Statua marmo con testa forse ritratto di figlio di imperatore. pag. cash 45' CH"Marble statue with head, perhaps portrait of the son of an Emperor. Paid cash 45 [000?] CH [Swiss Francs]."
At the right side of the image there is a note, in the same blue marker with which the "X" was made: "=V Fried" (but the "V" was written with a thin black pen). The use of the blue marker by Becchina to write "=[V] Fried" suggests that the statue was sold by Becchina a substantial amount of time after it was bought from Bruno (see below). Indeed, all the entries for all 12 antiquities were written with the thin black pen at the time of their acquisition from Bruno; the same blue marker annotates 5 of these objects, indicating that they were sold by Becchina in a later period (there are no further notes on the page regarding a later sale of the remaining 7 antiquities). In the abbreviated code, used by Italian members of the international illicit antiquities network, "V" stands for venduto, "sold" (the same code was used by Medici, see Felch & Frammolino 2011:174). Thus, Becchina's handwritten note means "sold to Frieda."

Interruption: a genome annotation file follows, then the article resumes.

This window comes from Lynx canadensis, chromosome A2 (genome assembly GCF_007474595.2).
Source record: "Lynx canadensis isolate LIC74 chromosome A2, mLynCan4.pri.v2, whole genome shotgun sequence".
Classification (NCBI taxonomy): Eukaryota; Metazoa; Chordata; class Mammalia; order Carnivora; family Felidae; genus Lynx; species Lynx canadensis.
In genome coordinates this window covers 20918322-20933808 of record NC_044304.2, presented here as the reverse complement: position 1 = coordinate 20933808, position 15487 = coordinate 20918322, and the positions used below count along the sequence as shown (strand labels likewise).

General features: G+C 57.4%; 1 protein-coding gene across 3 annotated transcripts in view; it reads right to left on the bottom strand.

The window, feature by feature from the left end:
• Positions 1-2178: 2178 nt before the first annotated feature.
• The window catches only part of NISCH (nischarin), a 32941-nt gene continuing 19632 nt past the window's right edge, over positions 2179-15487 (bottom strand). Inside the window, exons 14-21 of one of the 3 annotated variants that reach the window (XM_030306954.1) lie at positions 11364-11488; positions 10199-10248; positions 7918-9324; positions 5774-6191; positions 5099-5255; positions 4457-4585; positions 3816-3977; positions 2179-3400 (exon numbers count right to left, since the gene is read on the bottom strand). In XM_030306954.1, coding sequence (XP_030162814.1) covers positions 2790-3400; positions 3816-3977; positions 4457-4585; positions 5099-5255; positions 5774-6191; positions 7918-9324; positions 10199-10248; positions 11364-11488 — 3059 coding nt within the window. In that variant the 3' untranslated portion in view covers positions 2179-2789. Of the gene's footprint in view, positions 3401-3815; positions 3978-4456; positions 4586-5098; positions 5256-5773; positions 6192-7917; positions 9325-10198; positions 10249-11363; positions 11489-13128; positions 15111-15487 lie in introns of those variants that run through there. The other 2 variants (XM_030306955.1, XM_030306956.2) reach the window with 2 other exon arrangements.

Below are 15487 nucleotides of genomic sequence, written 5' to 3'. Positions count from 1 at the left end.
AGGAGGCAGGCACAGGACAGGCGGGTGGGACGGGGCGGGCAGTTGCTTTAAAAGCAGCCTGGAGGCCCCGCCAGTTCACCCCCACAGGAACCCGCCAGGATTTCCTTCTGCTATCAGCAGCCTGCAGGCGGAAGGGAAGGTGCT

Frieda Tchacos-Nussberger was the owner of the antiquities gallery Nefer in Zurich, and maintained strong bonds with Becchina and Symes-Michaelides. Indeed, the same statue of a boy that passed from Bruno to Becchina in August 1987 appeared in the Nefer gallery antiquities catalogue in 1989 (Galerie Nefer Ancient Art 1989:26, no. 28). As the statue was not included even in the 1988 Nefer antiquities catalogue (Galerie Nefer Ancient Art 1988), it was probably sold to Becchina to Tchacos about a year later, a gap also suggested by the change of pen to mark the image now in the Becchina archive. In the 1989 Nefer catalogue, the statue is presented clean of soil and with its head attached to its neck. The statue's price (in Swiss Francs) was higher than the highest price mentioned for any other antiquity in the catalogue (no. 38 for 28,000), since it was only available "on request." The entry notes: